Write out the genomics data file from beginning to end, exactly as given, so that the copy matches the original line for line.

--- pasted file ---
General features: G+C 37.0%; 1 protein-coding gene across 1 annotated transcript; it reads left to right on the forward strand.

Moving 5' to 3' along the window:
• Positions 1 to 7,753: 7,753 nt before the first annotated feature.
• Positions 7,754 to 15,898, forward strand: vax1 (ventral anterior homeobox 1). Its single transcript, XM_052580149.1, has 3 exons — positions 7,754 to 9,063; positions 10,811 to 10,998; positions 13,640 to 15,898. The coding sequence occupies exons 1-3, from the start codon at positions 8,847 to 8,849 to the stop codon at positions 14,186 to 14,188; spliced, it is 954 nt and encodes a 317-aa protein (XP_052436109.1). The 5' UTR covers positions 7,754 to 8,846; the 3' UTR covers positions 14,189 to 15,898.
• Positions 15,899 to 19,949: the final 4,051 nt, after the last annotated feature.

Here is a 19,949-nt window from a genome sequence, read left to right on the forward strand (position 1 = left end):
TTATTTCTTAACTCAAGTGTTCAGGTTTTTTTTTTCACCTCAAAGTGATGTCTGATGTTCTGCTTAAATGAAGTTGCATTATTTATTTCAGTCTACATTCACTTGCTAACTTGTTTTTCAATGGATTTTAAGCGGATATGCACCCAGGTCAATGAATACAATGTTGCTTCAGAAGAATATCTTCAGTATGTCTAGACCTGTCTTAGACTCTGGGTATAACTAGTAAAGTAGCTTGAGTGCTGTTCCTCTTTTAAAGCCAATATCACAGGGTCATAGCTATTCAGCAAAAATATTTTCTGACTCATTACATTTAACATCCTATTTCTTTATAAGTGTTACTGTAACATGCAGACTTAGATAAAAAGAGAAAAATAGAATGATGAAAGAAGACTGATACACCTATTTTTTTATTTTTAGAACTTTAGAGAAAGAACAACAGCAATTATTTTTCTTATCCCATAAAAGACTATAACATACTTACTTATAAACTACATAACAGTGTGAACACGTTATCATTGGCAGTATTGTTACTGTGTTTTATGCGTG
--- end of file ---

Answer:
General features: G+C 37.0%; 1 protein-coding gene across 1 annotated transcript; it reads left to right on the forward strand.

Moving 5' to 3' along the window:
• Positions 1 to 7,753: 7,753 nt before the first annotated feature.
• Positions 7,754 to 15,898, forward strand: vax1 (ventral anterior homeobox 1). Its single transcript, XM_052580149.1, has 3 exons — positions 7,754 to 9,063; positions 10,811 to 10,998; positions 13,640 to 15,898. The coding sequence occupies exons 1-3, from the start codon at positions 8,847 to 8,849 to the stop codon at positions 14,186 to 14,188; spliced, it is 954 nt and encodes a 317-aa protein (XP_052436109.1). The 5' UTR covers positions 7,754 to 8,846; the 3' UTR covers positions 14,189 to 15,898.
• Positions 15,899 to 19,949: the final 4,051 nt, after the last annotated feature.

Here is a 19,949-nt window from a genome sequence, read left to right on the forward strand (position 1 = left end):
TTATTTCTTAACTCAAGTGTTCAGGTTTTTTTTTTCACCTCAAAGTGATGTCTGATGTTCTGCTTAAATGAAGTTGCATTATTTATTTCAGTCTACATTCACTTGCTAACTTGTTTTTCAATGGATTTTAAGCGGATATGCACCCAGGTCAATGAATACAATGTTGCTTCAGAAGAATATCTTCAGTATGTCTAGACCTGTCTTAGACTCTGGGTATAACTAGTAAAGTAGCTTGAGTGCTGTTCCTCTTTTAAAGCCAATATCACAGGGTCATAGCTATTCAGCAAAAATATTTTCTGACTCATTACATTTAACATCCTATTTCTTTATAAGTGTTACTGTAACATGCAGACTTAGATAAAAAGAGAAAAATAGAATGATGAAAGAAGACTGATACACCTATTTTTTTATTTTTAGAACTTTAGAGAAAGAACAACAGCAATTATTTTTCTTATCCCATAAAAGACTATAACATACTTACTTATAAACTACATAACAGTGTGAACACGTTATCATTGGCAGTATTGTTACTGTGTTTTATGCGTG